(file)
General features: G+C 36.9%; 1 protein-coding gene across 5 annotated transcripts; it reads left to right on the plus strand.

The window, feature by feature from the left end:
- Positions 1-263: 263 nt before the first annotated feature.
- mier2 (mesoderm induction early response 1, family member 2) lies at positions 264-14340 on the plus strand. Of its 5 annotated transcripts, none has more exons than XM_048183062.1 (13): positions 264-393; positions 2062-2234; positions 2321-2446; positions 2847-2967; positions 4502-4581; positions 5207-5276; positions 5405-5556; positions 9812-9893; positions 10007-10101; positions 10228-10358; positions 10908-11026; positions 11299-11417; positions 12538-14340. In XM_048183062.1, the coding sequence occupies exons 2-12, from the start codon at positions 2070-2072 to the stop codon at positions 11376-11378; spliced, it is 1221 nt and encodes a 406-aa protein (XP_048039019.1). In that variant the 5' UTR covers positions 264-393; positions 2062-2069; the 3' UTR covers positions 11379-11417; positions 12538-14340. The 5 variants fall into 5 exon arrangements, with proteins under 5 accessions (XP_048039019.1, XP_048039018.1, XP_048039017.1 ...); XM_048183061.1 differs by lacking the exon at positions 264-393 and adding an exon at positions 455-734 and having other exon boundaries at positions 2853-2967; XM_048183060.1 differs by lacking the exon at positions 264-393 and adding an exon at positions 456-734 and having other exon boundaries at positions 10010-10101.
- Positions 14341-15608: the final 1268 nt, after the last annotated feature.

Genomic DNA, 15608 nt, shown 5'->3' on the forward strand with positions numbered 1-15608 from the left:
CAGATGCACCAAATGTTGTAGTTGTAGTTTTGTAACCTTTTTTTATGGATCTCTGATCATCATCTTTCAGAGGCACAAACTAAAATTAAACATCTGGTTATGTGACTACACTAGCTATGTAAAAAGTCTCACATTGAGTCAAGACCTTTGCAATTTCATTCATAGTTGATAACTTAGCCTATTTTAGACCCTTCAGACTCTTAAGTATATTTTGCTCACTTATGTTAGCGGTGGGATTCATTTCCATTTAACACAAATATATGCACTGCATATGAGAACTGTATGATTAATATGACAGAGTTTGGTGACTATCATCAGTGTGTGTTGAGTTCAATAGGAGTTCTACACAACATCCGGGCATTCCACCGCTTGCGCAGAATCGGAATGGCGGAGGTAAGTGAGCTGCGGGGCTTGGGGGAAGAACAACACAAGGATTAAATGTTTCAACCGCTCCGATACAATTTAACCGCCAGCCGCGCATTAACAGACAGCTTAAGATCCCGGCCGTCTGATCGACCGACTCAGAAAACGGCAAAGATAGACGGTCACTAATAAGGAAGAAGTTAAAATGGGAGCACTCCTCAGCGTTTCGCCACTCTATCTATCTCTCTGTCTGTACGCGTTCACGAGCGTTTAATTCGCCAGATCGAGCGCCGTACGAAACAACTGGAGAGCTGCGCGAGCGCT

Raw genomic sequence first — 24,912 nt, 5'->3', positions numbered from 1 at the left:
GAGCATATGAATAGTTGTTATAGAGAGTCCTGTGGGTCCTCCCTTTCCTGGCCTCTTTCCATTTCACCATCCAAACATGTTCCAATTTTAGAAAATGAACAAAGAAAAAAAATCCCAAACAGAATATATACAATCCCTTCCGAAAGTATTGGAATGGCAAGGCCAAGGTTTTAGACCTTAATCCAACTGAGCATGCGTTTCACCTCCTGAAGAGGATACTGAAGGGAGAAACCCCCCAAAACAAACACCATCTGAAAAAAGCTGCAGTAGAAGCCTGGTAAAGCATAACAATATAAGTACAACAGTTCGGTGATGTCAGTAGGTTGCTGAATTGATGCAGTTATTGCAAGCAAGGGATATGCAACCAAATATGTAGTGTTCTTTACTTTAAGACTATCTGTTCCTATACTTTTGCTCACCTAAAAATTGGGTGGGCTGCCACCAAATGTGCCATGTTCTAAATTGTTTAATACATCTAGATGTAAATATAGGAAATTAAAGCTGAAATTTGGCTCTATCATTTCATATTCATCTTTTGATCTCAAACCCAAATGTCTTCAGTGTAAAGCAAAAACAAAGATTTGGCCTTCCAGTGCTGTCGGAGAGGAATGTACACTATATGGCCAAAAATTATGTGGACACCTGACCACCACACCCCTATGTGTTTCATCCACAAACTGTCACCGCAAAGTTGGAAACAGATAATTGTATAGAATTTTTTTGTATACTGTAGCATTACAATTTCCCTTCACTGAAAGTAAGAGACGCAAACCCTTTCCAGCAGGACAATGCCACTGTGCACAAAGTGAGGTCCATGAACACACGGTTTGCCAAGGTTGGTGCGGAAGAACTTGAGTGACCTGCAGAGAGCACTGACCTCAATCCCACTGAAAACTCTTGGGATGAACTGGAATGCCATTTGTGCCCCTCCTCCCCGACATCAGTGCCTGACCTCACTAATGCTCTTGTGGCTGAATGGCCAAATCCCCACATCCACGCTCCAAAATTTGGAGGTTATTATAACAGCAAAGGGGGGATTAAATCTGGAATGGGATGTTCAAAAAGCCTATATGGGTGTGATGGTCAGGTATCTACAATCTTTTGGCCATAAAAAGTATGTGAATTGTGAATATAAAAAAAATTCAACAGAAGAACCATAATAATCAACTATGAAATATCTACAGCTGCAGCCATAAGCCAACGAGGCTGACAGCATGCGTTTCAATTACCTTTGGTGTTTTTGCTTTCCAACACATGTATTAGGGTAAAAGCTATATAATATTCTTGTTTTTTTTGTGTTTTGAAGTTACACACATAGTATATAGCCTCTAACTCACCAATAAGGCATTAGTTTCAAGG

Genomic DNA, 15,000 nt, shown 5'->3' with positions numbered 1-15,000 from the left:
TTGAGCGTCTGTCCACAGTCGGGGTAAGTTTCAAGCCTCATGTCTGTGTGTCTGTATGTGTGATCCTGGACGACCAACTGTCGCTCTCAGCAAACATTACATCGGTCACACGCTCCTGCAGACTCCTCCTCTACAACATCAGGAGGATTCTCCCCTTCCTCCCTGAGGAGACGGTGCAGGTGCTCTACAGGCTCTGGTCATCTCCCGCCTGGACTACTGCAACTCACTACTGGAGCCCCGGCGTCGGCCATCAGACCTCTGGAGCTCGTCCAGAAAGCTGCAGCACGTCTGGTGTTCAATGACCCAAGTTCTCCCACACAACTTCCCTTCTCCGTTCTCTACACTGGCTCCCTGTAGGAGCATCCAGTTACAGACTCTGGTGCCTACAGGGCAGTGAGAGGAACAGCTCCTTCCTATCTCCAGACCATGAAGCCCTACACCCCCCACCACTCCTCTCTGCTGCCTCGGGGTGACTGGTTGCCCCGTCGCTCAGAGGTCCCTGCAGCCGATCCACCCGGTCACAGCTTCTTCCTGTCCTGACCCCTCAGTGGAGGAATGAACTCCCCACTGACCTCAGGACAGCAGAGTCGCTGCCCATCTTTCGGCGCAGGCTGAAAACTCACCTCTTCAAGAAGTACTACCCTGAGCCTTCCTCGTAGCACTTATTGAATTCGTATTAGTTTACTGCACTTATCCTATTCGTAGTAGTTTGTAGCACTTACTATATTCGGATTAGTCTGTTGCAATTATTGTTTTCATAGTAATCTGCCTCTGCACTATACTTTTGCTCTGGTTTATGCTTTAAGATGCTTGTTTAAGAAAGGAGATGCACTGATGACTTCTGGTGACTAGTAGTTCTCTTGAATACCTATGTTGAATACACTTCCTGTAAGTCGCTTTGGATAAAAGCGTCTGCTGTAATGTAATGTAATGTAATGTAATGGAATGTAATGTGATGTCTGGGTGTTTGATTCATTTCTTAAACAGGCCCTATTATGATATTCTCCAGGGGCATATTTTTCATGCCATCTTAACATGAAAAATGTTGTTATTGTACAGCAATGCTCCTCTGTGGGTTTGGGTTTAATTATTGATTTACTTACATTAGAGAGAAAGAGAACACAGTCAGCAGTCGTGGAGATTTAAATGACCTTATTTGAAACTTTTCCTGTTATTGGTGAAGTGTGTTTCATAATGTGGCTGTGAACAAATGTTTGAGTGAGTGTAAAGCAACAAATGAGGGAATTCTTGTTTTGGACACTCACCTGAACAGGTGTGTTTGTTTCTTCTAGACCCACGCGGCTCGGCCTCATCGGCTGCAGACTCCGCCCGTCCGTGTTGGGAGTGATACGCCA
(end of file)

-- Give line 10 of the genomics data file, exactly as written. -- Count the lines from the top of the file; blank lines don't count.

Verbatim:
Genomic DNA, 15,000 nt, shown 5'->3' with positions numbered 1-15,000 from the left: